Building and maintaining strong and lasting client relationships in the accounting and advisor industry has always been of high importance. The magnitude of this importance, however, has only grown as automation software, a global crisis and new ways of doing business have permeated the industry.
Now, in a unique time of stress, potential cashflow loss and business uncertainty, mastering client relationships is even more critical.
The importance of fostering excellent relations
When a client is purchasing property, managing a business, formulating a new business plan or arranging their retirement, it’s imperative the level of trust in their advisor is extremely high.
There is seldom anything more important to your client than financial security and knowing they’ve placed their trust in the right hands.
Poor communication, no personal touch and a lack of trust could not only lead to poor outcomes for your client, but it could also spell serious trouble for your practice if you lose a valuable client.
When advisors take a less transactional role, due to digital processes, increased self-service options and software advancements, the connections you form will be the difference between client success or loss.
COVID-19 changed the game
It’s no secret that businesses across the country have been recently confronted with unprecedented levels of strain.
SMEs are currently finding ways to cope with a range of new factors induced by this pandemic and even the most robust and experienced businesses will have the need for fresh advice. This is where firms can excel.
ABS Head of Industry Statistics, John Shepherd spoke of the impact on Australian businesses in August 2020:
“41 per cent of businesses reported that revenue had fallen over the last month and 22 per cent had an increase in operating expenses.
“Almost a quarter of businesses (23 per cent) reported they had decreased or cancelled their actual or planned capital expenditure compared to three months earlier.
Shepherd also noted that, “businesses reported that their decisions related to expenditure on capital were significantly influenced by uncertainty about the future state of the economy (59 per cent), and future expected customer demand for their products or services (40 per cent).”
As we can see, the need for trusted advice is at an all-time high in the business community.
Your clients could be potentially dealing with:
- cashflow issues
- rapid business model changes
- government assistance packages
- staff changes
- shifting taxation responsibilities (and opportunities)
- changes to capital expenditure
- an environment of financial uncertainty and doubt
Dealing with these issues sits squarely in an accounting firm’s domain. Current and prospective clients need you more than ever and the best course of action is to foster relationships built on trust, communication, best practice and dependability.
One stop shop
To remain relevant and increase the value of a firm’s connection with a client, it’s even more imperative to become a multidisciplinary practice, with a wide range of services under one roof.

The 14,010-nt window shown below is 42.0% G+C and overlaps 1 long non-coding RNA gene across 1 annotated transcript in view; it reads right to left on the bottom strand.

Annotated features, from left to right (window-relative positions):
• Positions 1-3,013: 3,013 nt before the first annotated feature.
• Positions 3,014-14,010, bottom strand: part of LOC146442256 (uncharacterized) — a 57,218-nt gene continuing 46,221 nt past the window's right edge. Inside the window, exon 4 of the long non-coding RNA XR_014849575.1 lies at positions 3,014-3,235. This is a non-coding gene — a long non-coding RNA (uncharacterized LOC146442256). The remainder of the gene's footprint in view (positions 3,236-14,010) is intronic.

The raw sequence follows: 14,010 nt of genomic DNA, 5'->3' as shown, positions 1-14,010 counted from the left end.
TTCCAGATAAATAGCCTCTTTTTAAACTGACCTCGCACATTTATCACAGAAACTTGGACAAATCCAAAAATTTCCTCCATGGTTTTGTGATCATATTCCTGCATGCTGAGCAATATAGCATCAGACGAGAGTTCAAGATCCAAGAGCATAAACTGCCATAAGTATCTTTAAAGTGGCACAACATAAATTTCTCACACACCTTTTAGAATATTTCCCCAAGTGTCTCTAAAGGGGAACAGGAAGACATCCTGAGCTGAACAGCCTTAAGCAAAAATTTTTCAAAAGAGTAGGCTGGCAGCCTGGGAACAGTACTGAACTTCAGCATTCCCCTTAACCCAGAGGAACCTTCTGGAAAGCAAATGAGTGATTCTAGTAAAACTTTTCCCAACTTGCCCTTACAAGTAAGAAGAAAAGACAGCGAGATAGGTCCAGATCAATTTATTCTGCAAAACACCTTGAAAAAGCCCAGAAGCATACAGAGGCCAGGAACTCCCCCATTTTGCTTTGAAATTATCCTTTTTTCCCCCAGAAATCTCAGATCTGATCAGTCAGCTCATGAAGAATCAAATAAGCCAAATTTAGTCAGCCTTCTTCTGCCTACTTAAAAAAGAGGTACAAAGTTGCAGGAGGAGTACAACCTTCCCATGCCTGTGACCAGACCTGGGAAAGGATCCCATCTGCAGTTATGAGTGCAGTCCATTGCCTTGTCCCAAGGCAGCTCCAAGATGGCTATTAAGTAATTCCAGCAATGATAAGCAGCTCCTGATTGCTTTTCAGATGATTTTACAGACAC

If a client can come to you for superannuation concerns, general accounting, property advice, business model reviews and forecasting services, the value of your relationship and the importance of your services balloons.
If you manage relationships carefully, you’ll be the only point of contact your client will ever need, resulting in repeat business and natural word-of-mouth marketing.
Proactive ways to build better client relationships
Like any good relationship, client relations are built on empathy, communication and dependability. To ensure you’re building the strongest relationships possible, try to pay attention to the following.
Set a framework for communication
You should be the one laying down a communication framework.
Ensure your client is abundantly aware of the best methods of contacting you. Better yet, ask and record the preferred methods of your clients. Meet them where they’re comfortable and make sure they know that there’s no such thing as a ‘stupid question’.
Be casual, contactable, and proactively reach out if you haven’t heard from your client for a while.
Make sure you never reply late to a message, miss important calls or respond in an unsatisfactory or cursory manner.
Most of all, make sure you’re a good listener. People need to know their concerns and ideas are being taken seriously and, of course, the better you listen and empathise, the better your insights and advice will be.
Be a source of knowledge
Clients want to know you’re the expert they need. Ensure you’re creating content for your website and social media (such as blogs or videos) that shows you have your finger on the pulse.
You need to be a thought leader to develop trust and add value to a client. For example, if a new government support package or budget measure comes into play, write a think piece and share it with your clients.
Add personal touches and exceed expectations
You need to be a person, even a friend, not just a suit. You don’t form relationships with an email address or a set of forms – you need to get personal.
Reach out with thoughtful and personalised messages and tips that are relevant to their specific situation, have relaxed lunch meetings instead of impersonal phone sessions, and point your client at great sources of information.
Above all else – under promise and overdeliver. Great relationships are based on not only avoiding disappointment but creating positive surprise. Honesty and excellent service delivery are key.
To find out more about APS software, visit www.aps-software.com.